While the disease rarely causes serious complications, it always leads to a marked esthetic deterioration that leads to emotional and social difficulties for the affected individual.
The etiology of seborrheic dermatitis is not fully understood but is known to involve various factors. Increased secretion by the sebaceous glands favours the development of microorganisms of the genus
It appears more frequently in patients with neurological disorders such as Parkinson disease, in those suffering from depression, and in patients with AIDS. One study, by Carter and Jegasothy, found a 36% prevalence of SD in DS patients and another was found a similar prevalence (Ercis
A diet rich in animal fats and lacking in vegetables, as well as alcohol consumption can also potentiate the appearance of lesions. Topical corticosteroids are the first choice treatment for SD. Others drugs can currently be used to minimize the effects of this dermatologic disease: antifungals, keratolytics, tar or pyrithione derivatives, and selenium sulfate. Many of these treatments have been tested as both monotherapy and in combination.
2.3. Alopecia areata
Alopecia areata (AA) is a recurrent nonscarring type of hair loss that can affect any hair-bearing area. Clinically, AA can manifest many different patterns. Although medically benign, AA can cause tremendous emotional and psychosocial distress in affected patients and their families.
AA is a genetically determined, immune-mediated disorder of the hair follicle with an estimated lifetime risk of approximately 2%, making it one of the most common autoimmune diseases
AA is characterized by patchy hair loss on the scalp, which can eventually involve the entire scalp (
Treatment of AA may induce hair growth, but usually does not change the course of the disease. When treatment is stopped, hair loss recurs. Many patients with one or two small patches can be managed without treatment and with reassurance of the benign nature of the condition. Treatment with topical and oral steroids, topical minoxidil, topical cyclosporine, and photo-dynamic therapy has been found no long-term benefit of these interventions. In patients with persistent hair loss and less than 50% scalp involvement, intralesional corticosteroid therapy is the first-line treatment. Patients with more than 50% hair loss can be treated with topical immunotherapy using diphenyl-cyclopropenone or squaric acid.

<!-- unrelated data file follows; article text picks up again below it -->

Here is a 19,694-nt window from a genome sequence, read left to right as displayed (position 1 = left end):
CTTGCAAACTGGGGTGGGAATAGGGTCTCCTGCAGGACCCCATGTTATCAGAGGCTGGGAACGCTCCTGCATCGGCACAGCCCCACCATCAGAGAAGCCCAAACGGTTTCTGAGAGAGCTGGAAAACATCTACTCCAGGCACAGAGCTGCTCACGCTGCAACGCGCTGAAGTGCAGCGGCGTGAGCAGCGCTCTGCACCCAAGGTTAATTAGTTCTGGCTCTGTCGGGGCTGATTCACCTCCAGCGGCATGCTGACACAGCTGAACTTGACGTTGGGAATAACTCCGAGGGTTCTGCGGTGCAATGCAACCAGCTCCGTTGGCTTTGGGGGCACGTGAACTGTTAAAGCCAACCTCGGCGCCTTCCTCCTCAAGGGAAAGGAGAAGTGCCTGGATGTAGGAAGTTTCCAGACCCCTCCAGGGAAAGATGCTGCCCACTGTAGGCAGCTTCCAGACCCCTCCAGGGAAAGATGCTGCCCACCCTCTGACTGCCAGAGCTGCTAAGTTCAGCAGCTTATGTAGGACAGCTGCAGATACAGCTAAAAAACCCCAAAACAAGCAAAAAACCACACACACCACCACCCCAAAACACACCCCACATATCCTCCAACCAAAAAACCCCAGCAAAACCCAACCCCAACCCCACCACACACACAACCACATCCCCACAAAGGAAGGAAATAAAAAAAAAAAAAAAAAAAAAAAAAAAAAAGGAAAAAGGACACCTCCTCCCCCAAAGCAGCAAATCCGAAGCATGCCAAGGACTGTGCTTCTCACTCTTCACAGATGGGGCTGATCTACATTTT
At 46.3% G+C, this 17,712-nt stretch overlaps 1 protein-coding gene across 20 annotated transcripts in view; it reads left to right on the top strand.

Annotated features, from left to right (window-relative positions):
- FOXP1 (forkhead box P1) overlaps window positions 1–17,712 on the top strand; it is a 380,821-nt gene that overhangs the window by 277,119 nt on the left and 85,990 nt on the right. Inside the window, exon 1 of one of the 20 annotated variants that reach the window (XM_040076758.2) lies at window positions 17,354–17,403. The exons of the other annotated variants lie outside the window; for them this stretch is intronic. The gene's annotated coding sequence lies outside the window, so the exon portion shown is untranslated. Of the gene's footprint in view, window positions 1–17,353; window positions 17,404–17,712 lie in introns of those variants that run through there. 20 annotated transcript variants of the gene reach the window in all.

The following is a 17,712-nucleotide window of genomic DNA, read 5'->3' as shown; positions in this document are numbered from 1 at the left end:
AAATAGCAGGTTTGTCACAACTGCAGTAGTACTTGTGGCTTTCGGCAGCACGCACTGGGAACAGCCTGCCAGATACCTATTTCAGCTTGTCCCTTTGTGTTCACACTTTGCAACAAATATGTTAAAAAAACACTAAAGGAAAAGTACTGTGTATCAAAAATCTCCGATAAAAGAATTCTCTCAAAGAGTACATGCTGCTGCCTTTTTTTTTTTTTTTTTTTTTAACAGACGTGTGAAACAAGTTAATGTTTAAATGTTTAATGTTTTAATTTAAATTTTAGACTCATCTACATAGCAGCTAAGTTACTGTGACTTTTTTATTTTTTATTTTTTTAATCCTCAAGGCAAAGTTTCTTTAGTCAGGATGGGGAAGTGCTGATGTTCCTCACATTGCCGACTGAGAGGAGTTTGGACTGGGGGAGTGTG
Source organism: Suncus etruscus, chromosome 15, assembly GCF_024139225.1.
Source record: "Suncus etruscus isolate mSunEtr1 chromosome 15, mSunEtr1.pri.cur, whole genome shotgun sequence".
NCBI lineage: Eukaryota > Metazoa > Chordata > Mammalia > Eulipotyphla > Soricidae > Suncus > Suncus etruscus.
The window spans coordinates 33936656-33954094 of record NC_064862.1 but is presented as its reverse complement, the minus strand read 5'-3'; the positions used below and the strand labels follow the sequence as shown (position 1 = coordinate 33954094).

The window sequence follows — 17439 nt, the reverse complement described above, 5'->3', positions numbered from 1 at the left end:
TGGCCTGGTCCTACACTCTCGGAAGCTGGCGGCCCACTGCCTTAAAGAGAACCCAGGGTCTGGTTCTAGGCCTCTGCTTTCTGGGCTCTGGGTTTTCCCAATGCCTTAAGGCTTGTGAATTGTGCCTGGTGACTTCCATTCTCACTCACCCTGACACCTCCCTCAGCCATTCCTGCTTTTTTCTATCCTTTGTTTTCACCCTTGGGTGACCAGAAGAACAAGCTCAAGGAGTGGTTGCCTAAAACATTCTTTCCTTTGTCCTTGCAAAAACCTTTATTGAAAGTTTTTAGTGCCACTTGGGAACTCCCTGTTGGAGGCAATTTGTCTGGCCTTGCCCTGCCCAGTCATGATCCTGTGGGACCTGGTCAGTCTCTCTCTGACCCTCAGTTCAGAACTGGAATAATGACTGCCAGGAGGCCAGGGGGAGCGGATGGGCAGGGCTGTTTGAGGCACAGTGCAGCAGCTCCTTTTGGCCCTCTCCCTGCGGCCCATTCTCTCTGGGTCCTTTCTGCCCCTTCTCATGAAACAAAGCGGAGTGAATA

AA occurs in approximately 0.1% of the general but a recognized association of AA with DS exists and it was reported between 20% to 1.4% prevalence. Sureshbabu et al saw in 9.4% of DS with AA. Female predilection was observed by Carter and Jegasothy but not in other studies. AA was observed in 3% of DS patients in the study of Schepis et al , with the usual age of onset in middle childhood (5-10 years). AA, in DS patients, is usually severe and refractory to the standard treatments.
Vitiligo is a hypopigmentation disorder where the loss of functioning melanocytes causes the appearance of white patches on the skin. It occurs when melanocytes, the cells responsible for skin pigmentation, die or are unable to function. The cause of vitiligo is unknown, but research suggests that it may arise from autoimmune, genetic, oxidative stress, neural, or viral causes. Vitiligo is an autoimmune disease characterized by melanocyte loss, which results in patchy depigmentation of skin and hair, and is associated with an elevated risk of other autoimmune diseases. It is a genetically complex disorder involving multiple susceptibility genes and unknown environmental triggers. Recent data provide strong evidence supporting an autoimmune pathogenesis of vitiligo. Genetic factors also appear to play a role in the etiopathogenesis of vitiligo as 20% to 30% of patients have a family history of the disorder. Vitiligo is associated with other autoimmune diseases (Addison´s disease, hyperthyroidism and pernicious anemia).